Accessibility is key when it comes to healthcare. Rural areas tend to have a shortage of doctors, and this can create challenges for healthcare systems and patients. This guide will cover several options that healthcare providers might wish to consider when attempting to expand access to healthcare for people living in rural areas.
Telemedicine allows patients to have a consultation with a healthcare professional without the need for an in-person visit. For example, patients might have a consultation via an online video chat, and nurse advice lines could be used as well. Healthcare providers should explore the benefits that nurse advice lines provide to rural patients without access to care facilities. Being able to talk to a nurse over the phone can put the patient’s mind at ease or let him or her know when urgent treatment is required. Nurses might also be able to spot concerns early so that the patient can be treated more easily and effectively. Patients in rural areas without telemedicine often have to travel several hours to attend a clinic appointment for a minor medical concern. Telemedicine saves these patients time and money, and it offers healthcare providers an efficient way to build rapport with patients and provide long-term care.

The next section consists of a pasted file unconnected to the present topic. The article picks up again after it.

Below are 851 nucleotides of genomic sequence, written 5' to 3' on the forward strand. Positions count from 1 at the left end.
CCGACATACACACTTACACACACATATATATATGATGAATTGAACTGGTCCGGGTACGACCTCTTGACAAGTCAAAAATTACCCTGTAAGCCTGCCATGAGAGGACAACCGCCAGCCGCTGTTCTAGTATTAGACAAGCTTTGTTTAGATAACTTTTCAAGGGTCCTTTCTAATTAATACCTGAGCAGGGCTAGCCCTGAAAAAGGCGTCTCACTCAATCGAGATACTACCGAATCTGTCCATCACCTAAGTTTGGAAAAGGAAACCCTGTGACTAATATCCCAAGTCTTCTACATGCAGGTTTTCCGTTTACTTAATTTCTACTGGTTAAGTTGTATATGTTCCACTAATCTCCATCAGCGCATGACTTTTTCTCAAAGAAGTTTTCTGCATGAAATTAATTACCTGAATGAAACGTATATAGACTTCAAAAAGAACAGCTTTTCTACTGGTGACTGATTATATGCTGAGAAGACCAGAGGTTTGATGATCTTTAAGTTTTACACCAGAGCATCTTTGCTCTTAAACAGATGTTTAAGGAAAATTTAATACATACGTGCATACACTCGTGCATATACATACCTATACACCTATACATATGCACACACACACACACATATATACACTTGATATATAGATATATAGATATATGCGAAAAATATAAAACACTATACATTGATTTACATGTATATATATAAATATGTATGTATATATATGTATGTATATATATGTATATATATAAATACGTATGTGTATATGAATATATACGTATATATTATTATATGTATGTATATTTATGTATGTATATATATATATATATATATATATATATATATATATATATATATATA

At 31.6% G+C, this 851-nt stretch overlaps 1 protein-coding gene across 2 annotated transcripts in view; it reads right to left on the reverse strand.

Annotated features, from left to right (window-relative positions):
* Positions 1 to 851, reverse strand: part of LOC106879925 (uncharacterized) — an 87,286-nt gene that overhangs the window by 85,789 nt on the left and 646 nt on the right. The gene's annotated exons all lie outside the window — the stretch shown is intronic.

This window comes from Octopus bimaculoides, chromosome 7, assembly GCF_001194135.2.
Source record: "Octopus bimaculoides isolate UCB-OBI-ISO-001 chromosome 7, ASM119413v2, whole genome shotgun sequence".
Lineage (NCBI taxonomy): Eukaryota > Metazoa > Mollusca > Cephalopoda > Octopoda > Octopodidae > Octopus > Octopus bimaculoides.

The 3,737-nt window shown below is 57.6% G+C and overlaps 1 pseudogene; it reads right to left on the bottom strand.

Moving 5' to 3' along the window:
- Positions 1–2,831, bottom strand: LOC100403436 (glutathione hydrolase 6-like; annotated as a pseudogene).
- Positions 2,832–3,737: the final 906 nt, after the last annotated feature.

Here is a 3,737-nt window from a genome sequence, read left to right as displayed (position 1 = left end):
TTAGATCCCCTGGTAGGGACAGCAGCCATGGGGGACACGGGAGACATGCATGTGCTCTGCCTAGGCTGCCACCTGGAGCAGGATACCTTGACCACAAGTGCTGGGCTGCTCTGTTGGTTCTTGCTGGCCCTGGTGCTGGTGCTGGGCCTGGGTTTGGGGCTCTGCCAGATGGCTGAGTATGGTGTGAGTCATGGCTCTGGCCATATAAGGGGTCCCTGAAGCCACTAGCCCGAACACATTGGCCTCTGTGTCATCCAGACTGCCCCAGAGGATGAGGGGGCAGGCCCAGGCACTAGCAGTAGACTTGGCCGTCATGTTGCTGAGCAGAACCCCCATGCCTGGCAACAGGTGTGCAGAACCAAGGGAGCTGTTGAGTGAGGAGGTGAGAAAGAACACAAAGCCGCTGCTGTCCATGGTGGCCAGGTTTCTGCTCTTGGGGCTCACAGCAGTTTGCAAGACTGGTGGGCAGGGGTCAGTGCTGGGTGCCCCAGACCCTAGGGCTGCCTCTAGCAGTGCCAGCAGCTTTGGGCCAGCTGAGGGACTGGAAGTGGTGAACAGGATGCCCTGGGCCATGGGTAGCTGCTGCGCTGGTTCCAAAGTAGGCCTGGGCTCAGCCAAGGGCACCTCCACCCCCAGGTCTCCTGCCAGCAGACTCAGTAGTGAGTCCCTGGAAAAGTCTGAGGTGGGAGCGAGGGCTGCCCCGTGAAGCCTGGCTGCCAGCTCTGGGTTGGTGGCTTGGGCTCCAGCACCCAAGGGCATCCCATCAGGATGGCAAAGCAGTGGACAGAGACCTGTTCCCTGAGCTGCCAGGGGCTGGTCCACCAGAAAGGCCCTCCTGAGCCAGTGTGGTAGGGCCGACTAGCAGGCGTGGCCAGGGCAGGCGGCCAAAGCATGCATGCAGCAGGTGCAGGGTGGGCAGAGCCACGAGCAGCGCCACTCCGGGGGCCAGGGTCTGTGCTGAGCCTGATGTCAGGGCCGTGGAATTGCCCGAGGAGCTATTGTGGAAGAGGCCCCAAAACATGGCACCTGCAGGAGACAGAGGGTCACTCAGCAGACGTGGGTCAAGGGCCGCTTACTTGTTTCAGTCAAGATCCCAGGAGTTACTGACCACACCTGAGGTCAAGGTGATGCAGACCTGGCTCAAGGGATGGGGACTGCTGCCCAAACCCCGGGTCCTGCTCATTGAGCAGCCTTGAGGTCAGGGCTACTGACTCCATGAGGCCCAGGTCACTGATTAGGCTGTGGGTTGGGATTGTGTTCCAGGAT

Alternative Care Sites
Alternative care sites are places where patients can receive medical care outside of a clinic or hospital setting. For example, a school cafeteria may be used as an alternative care site for nurses to administer vaccinations, and a section of a store could be set up for blood pressure checks. Since rural areas might not have any medical clinics, alternative care sites can enable residents to receive vital health services that they might otherwise have to travel several hours to obtain. For some residents with limited transportation, alternative care sites may offer their only opportunity to undergo basic health checks.
Affiliations With Larger Healthcare Networks
Clinics, hospitals, and other medical centers in rural areas could choose to become affiliated with larger healthcare systems in their region or state. Doing so often helps rural medical offices increase their financial security, and it can provide opportunities to expand the range of medical services available to patients. For example, affiliating with a larger healthcare system could allow patients to see specialists at the rural center on certain days of the week, and it may make it easier for them to receive complex care or to have surgery in their hometown. Electronic medical records are shared across all parts of the healthcare network, and this gives providers quick access to critical patient information in the event of an emergency.
It’s difficult for many people to have adequate access to healthcare. As technology advances, healthcare access in rural areas is likely to improve. By maintaining an open dialogue with patients in these areas and listening to their needs, providers can help increase access to vital health services for patients in these underserved communities.